Andrey Rublev of Russia, one of the more animated players at the Orange Bowl International Championship, won the Boys’ 16s title with a 6-3, 6-4 win over Coconut Creek’s Tommy Paul on Saturday morning at the Veltri Tennis Center in Plantation. Rublev then displayed his juggling skills with three of the oranges that came in his glass trophy bowl.
But it was the girls’ match on the adjacent court that drew the standing-room only crowd and a chorus of “oohs” and “aaahs.”
That is where top-ranked Taylor Townsend of Boca Raton was in a slugfest with 14-year-old Croatian phenom Ana Konjuh in the 18s semifinals, and the level of tennis belied the players’ youth.
Konjuh, coming off a title at the prestigious Eddie Herr tournament in Bradenton, matched Townsend’s power — and then some. Townsend, 16, tried to unarm her with drop shots, lobs and her never-say-die attitude, but it wasn’t enough. Konjuh rallied from a set down and advanced to Sunday’s Girls’ 18s final with a 4-6, 6-1, 6-3 win over Townsend, who announced this week that she is turning pro after this tournament.
Konjuh will play No. 2 seed Katerina Siniakova of Czech Republic, who beat Marcela Zacarias of Mexico 4-6, 6-2, 6-3 in the other semifinal. Konjuh said she sensed that Townsend was a bit exhausted after a grueling Friday in which she played a quarterfinal that lasted nearly four hours, and then a doubles match.
“I really respect Taylor and her game, and she has a lot more experience than me, but I felt in the second set that maybe she was a little tired, so I took advantage,” Konjuh said. “She wasn’t running to the ball as well after the first set.”
Despite the loss, Townsend will end the year as the world’s No. 1-ranked junior, the first American girl to hold that position since Gretchen Rush in 1982. She plans to spend the next few weeks doing “less tennis and more fitness” to prepare for the pro tour in 2013.
Townsend’s fitness and weight made headlines over the summer, when the U.S. Tennis Association suggested she skip the U.S. Open because coaches didn’t feel she was in top shape. She went anyway, on her mother’s dime, and the USTA later apologized for not sending her, saying there had been a misunderstanding. Townsend continues to train with Kathy Rinaldi at the USTA training center in Boca Raton and has put the controversy behind her.
Her mother, Shelia Townsend, a former college player, moved to Boca from the Atlanta area in June to be with her daughter. She works as the budget manager at Boca Raton High. She said the flap over her daughter’s weight taught her to deal with adversity.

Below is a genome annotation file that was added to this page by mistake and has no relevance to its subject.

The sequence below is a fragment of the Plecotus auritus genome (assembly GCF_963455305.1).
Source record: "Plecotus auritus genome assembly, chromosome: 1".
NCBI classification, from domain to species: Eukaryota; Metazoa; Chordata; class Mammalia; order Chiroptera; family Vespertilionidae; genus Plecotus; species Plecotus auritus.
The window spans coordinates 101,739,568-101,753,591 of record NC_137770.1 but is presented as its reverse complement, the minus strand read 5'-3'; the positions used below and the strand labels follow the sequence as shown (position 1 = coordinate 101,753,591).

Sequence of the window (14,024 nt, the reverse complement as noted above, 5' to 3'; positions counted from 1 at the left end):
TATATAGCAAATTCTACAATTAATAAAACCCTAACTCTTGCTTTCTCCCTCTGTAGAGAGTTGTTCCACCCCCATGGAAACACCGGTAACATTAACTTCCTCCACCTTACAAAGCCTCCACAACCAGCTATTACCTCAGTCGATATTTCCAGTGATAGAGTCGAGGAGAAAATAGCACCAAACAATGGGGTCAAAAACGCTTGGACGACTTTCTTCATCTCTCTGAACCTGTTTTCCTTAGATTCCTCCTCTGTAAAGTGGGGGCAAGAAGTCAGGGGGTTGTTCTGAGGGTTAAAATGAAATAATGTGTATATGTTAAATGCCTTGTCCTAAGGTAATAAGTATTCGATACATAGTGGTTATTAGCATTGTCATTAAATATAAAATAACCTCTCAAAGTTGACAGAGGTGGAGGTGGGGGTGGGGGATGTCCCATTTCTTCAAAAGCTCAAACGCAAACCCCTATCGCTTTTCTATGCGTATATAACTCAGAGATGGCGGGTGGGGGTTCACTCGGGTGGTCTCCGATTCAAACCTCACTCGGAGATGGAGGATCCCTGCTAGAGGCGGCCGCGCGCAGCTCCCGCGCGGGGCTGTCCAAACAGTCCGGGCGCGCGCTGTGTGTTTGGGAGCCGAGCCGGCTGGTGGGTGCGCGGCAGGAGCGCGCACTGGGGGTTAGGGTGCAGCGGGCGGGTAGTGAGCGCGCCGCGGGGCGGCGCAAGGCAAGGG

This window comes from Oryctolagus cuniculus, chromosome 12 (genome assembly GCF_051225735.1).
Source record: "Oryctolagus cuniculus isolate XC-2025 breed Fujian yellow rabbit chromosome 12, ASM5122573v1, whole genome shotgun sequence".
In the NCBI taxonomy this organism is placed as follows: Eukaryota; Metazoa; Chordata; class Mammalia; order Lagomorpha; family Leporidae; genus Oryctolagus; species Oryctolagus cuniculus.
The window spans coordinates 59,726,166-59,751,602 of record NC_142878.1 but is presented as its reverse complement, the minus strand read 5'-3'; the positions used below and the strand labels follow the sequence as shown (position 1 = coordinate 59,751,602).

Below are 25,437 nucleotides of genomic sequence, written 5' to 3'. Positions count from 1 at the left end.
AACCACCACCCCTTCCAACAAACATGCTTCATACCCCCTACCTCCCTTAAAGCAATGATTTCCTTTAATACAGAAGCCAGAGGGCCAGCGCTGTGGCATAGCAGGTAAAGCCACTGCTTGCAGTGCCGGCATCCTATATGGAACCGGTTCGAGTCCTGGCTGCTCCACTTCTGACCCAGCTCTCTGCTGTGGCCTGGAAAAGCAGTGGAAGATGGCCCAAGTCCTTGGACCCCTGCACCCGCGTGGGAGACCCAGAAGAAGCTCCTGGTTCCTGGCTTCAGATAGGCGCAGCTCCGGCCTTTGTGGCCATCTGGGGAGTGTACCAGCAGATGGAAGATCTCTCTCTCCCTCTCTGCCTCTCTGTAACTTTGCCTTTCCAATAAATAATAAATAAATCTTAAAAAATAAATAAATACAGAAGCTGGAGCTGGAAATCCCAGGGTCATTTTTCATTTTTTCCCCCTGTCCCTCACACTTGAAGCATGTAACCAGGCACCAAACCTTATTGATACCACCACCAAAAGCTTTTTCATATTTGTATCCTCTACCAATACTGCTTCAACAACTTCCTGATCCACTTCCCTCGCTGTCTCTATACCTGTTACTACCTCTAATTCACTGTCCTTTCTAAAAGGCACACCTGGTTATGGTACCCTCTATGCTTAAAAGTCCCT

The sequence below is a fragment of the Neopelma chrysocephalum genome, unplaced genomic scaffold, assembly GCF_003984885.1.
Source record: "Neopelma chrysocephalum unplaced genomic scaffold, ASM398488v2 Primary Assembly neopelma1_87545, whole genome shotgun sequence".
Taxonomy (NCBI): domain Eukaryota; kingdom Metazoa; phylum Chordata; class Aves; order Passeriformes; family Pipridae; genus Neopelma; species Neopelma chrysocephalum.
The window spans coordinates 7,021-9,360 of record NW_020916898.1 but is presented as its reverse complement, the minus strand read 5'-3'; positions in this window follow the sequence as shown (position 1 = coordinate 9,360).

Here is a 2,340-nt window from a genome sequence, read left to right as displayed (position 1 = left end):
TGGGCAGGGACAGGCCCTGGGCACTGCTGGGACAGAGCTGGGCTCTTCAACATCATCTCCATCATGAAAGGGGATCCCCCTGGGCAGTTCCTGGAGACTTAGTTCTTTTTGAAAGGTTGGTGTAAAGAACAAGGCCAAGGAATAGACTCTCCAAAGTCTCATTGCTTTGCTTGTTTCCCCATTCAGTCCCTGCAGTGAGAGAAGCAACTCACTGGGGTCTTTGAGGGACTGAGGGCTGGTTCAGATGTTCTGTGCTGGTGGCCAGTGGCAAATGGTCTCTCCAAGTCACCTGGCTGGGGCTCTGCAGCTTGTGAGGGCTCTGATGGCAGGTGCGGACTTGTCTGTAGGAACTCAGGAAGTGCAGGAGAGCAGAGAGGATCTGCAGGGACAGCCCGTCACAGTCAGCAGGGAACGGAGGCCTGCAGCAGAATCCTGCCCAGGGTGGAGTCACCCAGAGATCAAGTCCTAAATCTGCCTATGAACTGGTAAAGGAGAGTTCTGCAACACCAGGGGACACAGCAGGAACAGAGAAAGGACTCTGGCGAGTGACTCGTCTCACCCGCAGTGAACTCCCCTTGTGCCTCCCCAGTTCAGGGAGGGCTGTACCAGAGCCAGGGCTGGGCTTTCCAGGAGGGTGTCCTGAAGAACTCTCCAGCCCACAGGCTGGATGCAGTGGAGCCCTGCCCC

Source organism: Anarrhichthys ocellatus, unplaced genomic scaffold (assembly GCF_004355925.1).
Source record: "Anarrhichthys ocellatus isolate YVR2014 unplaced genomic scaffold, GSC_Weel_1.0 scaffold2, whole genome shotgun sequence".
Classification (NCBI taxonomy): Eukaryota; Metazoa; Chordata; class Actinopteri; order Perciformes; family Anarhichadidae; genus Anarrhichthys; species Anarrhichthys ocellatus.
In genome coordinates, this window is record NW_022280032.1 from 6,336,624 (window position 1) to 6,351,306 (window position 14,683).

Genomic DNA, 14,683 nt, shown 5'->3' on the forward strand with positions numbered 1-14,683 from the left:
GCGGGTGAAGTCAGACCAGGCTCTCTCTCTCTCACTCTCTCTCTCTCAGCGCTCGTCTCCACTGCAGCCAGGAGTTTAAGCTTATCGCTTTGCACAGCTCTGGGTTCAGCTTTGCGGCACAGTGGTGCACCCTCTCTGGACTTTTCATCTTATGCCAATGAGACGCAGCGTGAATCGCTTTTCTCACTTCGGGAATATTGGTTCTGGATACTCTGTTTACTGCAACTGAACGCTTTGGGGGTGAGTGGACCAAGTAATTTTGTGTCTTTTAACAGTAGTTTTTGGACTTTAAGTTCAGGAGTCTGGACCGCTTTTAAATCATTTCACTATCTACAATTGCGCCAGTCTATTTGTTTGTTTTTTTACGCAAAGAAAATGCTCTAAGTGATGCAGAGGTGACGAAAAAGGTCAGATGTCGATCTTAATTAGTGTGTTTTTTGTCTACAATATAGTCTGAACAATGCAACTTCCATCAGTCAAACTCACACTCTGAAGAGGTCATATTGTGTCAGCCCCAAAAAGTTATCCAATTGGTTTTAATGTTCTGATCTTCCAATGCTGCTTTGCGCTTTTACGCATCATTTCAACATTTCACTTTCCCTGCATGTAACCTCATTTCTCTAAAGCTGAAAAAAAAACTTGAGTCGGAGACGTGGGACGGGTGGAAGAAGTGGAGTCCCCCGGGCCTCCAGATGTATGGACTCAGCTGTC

“I don’t cry or complain about it — it’s a part of Taylor’s story, it’s part of her walk on her journey,” her mother said. “God puts you through things to get you to things, and we live by that.”
Serena Williams, whose build is similar to Townsend’s, called the teen to offer support and spoke out on her behalf. That, Sheila Townsend said, meant the world to her daughter.
“One thing I’ve always instilled in both my daughters is you don’t have to compare yourself to anybody because you’re an individual,” she said. “They try to put those kinds of stereotypes on you, you can choose not to buy into it or affirm them. … It’s a cultural thing, too. In the African-American community, what we view as somebody who is OK may not be viewed in other ethnic groups as OK. That’s her body, be comfortable in it.
“When Serena came out, to have somebody who looks like her, in every way — body shape, ethnicity, have gone through similar experiences, resonated a lot with Taylor. Taylor will never be a Size 5, and that’s OK. We just want her to be as strong and healthy as she can be, where her body can perform at an optimal level. What it looks like at the end of the day, that’s what it is.”
Asked her opinion of the Townsend’s fitness, Konjuh said: “She was born like that, and she’s very talented and smart and plays great like that. But if she wants to be a pro, she has to lose some weight. In the second set I felt she couldn’t run as much. If she gets fit, she can be a really, really good player.”
Townsend, who patterns her game after Martina Navratilova and has received tips from the legend, is excited about the challenge ahead.
“When you’re the top seed in juniors, everyone’s gunning for you,” she said. “But as a pro, there will be no expectations because everyone’s older than me. You can just go out and swing.”
In the Girls’ 16s final, Gloria Liang beat Chloe Michele Oullet-Pizer 6-3, 7-5. In the Boys’ 18s semifinals, Laslo Djere of Serbia beat American Thai-Son Kwiatkowski 6-4, 6-4 and Elias Ymer of Sweden beat Flilippo Baldo of Italy 6-2, 7-5. The 18s finals are Sunday morning at 10. Admission is free.